The local chapter of Ducks Unlimited, a conservation nonprofit dedicated to preserving habitat, hosted its 34th annual dinner last Saturday at the Harbor View Hotel in Edgartown. And though turnout may have been the smallest in the organization’s long Island history, the group felt good about the evening, according to chairman Cliff Meehan.

“The ducks are the main idea,” Mr. Meehan said. Ducks Unlimited was formed in 1934 by a group of hunters concerned that ducks were losing much-needed habitat. Since then, the nonprofit organization has saved 6.6 million acres in Canada, 1.8 million acres in Mexico and 4.1 million acres in the United States. The club has 780,000 members in the United States.

Mr. Meehan said the local chapter in its best years raised as much as $40,000 in a single night. This year’s dinner is likely to raise $20,000 based on early numbers, down from $25,000 a year ago. There were 75 who attended the Saturday dinner, down from about 100 last year.

“I think it’s a pretty good turnout, considering the state of the economy,” Mr. Meehan said.

Duck hunting has a rich history on the Vineyard. Many years ago, when much of the Island was wild and undeveloped, hunting waterfowl was both a recreational and commercial activity. And while it is a fraction of what it was, the hunting culture remains strong on the Island. And the strong and loyal participation in Ducks Unlimited is one example. Mr. Meehan said hunting and habitat conservation go hand in hand, and today many members of Ducks Unlimited are not hunters but are conservationists.

He said all members share a strong philosophy of the need to protect wetlands, not just as places where ducks congregate, but as an important element of the coastal ecosystem. Wetlands provide a buffer area for storm surges during extreme high tides and hurricanes, and they also act as small, natural sewage treatment systems that filter out pollutants. And they have become severely threatened by coastal development in the last three decades.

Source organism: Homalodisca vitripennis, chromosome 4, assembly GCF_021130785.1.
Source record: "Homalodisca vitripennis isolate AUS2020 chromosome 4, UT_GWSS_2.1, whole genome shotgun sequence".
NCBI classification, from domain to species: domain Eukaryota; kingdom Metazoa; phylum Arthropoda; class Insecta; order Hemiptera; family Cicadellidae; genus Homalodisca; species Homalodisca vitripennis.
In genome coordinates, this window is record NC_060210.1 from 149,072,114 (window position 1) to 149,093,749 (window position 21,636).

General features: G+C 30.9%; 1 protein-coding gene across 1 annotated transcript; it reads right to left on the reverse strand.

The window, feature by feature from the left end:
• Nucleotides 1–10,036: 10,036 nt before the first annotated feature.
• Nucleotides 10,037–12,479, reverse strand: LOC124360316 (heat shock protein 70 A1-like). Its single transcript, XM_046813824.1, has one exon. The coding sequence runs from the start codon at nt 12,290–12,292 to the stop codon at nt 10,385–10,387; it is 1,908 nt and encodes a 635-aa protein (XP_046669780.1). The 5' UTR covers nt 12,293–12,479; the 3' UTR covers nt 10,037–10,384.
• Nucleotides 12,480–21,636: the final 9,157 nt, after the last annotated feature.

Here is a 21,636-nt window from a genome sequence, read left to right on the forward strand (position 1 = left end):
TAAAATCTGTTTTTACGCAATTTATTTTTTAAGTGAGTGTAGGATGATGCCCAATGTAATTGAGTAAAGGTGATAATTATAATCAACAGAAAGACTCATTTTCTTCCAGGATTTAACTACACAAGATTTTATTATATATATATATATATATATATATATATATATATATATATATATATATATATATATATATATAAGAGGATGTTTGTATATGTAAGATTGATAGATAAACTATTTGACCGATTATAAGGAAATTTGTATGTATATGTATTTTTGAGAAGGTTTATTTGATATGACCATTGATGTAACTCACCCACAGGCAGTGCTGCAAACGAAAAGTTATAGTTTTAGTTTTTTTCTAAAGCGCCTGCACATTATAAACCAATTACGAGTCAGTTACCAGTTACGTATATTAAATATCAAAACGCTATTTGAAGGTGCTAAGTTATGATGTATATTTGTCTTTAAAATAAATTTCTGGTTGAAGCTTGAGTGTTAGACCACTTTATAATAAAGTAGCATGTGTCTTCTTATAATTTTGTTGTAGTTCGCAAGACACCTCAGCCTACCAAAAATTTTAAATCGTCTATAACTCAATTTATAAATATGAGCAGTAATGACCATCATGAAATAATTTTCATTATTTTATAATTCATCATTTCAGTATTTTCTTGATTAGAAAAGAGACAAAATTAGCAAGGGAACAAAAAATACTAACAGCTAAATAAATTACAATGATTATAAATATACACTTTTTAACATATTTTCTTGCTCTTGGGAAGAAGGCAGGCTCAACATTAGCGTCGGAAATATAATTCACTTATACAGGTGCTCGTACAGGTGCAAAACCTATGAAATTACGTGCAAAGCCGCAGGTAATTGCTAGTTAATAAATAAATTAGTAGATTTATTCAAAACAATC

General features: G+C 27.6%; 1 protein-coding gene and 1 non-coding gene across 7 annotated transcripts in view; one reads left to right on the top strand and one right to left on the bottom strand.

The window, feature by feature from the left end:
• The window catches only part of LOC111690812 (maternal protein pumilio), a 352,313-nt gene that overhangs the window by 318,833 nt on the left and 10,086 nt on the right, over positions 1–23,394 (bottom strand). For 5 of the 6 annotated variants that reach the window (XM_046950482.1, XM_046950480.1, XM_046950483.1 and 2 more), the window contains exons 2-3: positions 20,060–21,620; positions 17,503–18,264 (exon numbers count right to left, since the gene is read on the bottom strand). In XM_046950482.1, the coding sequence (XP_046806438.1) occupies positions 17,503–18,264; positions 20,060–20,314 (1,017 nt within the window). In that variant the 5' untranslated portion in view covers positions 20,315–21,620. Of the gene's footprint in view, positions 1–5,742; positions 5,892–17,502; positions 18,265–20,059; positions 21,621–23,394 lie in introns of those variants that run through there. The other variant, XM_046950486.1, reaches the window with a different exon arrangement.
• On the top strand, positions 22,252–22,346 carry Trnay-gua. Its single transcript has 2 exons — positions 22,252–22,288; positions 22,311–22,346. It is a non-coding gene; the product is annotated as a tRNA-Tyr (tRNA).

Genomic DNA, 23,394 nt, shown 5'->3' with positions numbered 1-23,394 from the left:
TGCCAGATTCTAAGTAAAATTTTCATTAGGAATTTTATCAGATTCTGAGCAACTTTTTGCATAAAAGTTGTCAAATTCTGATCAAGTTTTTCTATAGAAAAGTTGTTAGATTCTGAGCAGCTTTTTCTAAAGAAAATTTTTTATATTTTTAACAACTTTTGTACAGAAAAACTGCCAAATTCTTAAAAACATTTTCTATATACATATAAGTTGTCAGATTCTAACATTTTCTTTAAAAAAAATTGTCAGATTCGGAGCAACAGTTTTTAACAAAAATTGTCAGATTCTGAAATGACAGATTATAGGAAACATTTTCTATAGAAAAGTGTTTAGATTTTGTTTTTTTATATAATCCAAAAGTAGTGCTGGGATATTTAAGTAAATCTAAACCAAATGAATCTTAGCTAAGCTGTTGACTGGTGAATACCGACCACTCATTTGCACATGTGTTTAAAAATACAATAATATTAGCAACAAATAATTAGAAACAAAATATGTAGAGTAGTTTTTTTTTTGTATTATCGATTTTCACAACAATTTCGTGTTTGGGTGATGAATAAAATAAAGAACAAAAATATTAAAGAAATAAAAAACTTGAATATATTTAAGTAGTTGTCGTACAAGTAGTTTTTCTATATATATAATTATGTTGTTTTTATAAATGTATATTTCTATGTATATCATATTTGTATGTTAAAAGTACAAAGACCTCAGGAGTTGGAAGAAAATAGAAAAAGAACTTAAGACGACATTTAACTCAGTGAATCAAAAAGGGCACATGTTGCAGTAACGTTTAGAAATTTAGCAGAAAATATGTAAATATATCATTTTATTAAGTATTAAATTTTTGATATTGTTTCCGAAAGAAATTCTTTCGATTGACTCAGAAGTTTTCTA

Through the national organization of Ducks Unlimited, the money collected is used to purchase wetlands, both fresh and saltwater. The organization prides itself in recently leveraging an average of six additional dollars for every net unrestricted dollar raised, according to their fact sheet.

Philip J. (Jeff) Norton Jr., an Edgartown attorney, was a member of the Ducks Unlimited local chapter from the start; for many of the early years he worked as chairman and top auctioneer. He has since passed the leadership to Mr. Meehan, while Rick Mello has taken over as auctioneer and vice chairman in recent years.

Recalling the early days of the local chapter, Mr. Norton said when it was formed in the late 1970s, many Islanders were already members of the national organization. He said some of the first members included Richard Steigelman, Ralph Packer, Dick Burt and Ed Belisle.

They had their first dinners at the Ocean View, Mr. Norton recalled. “The Ocean View didn’t have the capacity. One year they had over 400 people show up for the dinner,” he said. The annual event has been held at the Harbor View Hotel ever since.

The format of the dinner hasn’t changed much. The evening begins with a cocktail hour and an opportunity to purchase raffle tickets and bid on items of interest. Saturday’s collection included duck prints, wooden crafted duck items, a kayak and an old-fashioned popcorn stand. There also were hunting rifles and a silent auction. The dinner followed the reception and Mr. Mello ran the auction.

Ray Long, a longtime Edgartown member and colleague with Mr. Meehan in woodworking, said he likes to participate for many reasons. He has fond memories of early active members such as the late Ed Tyra of Edgartown and Cooper A. Gilkes 2nd of Oak Bluffs. Mr. Tyra was a well-respected Island hunter who lived off the land the way many Islanders did in his day.

Ducks Unlimited Auction
Perusing items up for bid. — Mark Alan Lovewell

Mr. Gilkes was a wood-carver who made duck decoys and other bird sculptures. Mr. Long said the annual dinner serves as a prelude of sorts to the Island’s outdoor season.

“I like doing this. Any time you can get together in the middle of the winter when there aren’t that many activities going along is good. Plus you get to look at some pretty amazing wildlife prints and dream about next season,” Mr. Long said.